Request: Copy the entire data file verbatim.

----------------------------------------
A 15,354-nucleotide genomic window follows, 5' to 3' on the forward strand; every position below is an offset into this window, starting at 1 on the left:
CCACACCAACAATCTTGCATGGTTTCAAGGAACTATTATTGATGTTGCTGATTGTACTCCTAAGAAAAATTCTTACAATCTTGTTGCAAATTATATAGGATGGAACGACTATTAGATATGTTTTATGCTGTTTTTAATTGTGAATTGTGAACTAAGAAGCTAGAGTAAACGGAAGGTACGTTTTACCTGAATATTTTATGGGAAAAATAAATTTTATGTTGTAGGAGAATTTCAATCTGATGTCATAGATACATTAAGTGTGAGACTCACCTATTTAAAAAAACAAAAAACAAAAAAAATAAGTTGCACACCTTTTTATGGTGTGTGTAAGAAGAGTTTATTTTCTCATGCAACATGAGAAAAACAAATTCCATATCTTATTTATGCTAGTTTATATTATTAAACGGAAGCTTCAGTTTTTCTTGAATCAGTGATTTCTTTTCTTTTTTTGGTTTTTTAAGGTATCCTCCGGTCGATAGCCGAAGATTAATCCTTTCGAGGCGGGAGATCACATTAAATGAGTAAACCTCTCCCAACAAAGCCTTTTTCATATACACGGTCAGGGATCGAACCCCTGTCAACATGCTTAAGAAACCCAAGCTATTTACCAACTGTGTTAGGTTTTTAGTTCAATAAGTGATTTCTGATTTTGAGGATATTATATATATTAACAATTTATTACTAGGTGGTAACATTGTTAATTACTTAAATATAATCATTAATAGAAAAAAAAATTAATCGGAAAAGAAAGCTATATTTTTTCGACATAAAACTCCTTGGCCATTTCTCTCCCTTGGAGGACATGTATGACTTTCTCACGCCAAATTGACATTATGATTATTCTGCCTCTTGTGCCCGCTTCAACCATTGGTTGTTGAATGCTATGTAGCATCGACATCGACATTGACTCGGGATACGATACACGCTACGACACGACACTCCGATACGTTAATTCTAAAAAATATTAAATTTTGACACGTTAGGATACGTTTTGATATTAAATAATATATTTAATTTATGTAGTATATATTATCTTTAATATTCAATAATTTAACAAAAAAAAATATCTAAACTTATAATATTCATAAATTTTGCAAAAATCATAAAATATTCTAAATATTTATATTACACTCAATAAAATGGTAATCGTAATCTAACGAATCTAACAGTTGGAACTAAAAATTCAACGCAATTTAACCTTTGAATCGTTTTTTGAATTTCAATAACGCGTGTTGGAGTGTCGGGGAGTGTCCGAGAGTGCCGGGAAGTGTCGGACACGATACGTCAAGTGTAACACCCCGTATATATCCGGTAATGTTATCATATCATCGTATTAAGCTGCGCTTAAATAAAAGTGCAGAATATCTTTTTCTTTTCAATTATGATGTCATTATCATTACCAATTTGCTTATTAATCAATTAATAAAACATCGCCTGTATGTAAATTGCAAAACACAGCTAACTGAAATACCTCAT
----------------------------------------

A 15,354-nucleotide genomic window follows, 5' to 3' on the forward strand; every position below is an offset into this window, starting at 1 on the left:
CCACACCAACAATCTTGCATGGTTTCAAGGAACTATTATTGATGTTGCTGATTGTACTCCTAAGAAAAATTCTTACAATCTTGTTGCAAATTATATAGGATGGAACGACTATTAGATATGTTTTATGCTGTTTTTAATTGTGAATTGTGAACTAAGAAGCTAGAGTAAACGGAAGGTACGTTTTACCTGAATATTTTATGGGAAAAATAAATTTTATGTTGTAGGAGAATTTCAATCTGATGTCATAGATACATTAAGTGTGAGACTCACCTATTTAAAAAAACAAAAAACAAAAAAAATAAGTTGCACACCTTTTTATGGTGTGTGTAAGAAGAGTTTATTTTCTCATGCAACATGAGAAAAACAAATTCCATATCTTATTTATGCTAGTTTATATTATTAAACGGAAGCTTCAGTTTTTCTTGAATCAGTGATTTCTTTTCTTTTTTTGGTTTTTTAAGGTATCCTCCGGTCGATAGCCGAAGATTAATCCTTTCGAGGCGGGAGATCACATTAAATGAGTAAACCTCTCCCAACAAAGCCTTTTTCATATACACGGTCAGGGATCGAACCCCTGTCAACATGCTTAAGAAACCCAAGCTATTTACCAACTGTGTTAGGTTTTTAGTTCAATAAGTGATTTCTGATTTTGAGGATATTATATATATTAACAATTTATTACTAGGTGGTAACATTGTTAATTACTTAAATATAATCATTAATAGAAAAAAAAATTAATCGGAAAAGAAAGCTATATTTTTTCGACATAAAACTCCTTGGCCATTTCTCTCCCTTGGAGGACATGTATGACTTTCTCACGCCAAATTGACATTATGATTATTCTGCCTCTTGTGCCCGCTTCAACCATTGGTTGTTGAATGCTATGTAGCATCGACATCGACATTGACTCGGGATACGATACACGCTACGACACGACACTCCGATACGTTAATTCTAAAAAATATTAAATTTTGACACGTTAGGATACGTTTTGATATTAAATAATATATTTAATTTATGTAGTATATATTATCTTTAATATTCAATAATTTAACAAAAAAAAATATCTAAACTTATAATATTCATAAATTTTGCAAAAATCATAAAATATTCTAAATATTTATATTACACTCAATAAAATGGTAATCGTAATCTAACGAATCTAACAGTTGGAACTAAAAATTCAACGCAATTTAACCTTTGAATCGTTTTTTGAATTTCAATAACGCGTGTTGGAGTGTCGGGGAGTGTCCGAGAGTGCCGGGAAGTGTCGGACACGATACGTCAAGTGTAACACCCCGTATATATCCGGTAATGTTATCATATCATCGTATTAAGCTGCGCTTAAATAAAAGTGCAGAATATCTTTTTCTTTTCAATTATGATGTCATTATCATTACCAATTTGCTTATTAATCAATTAATAAAACATCGCCTGTATGTAAATTGCAAAACACAGCTAACTGAAATACCTCAT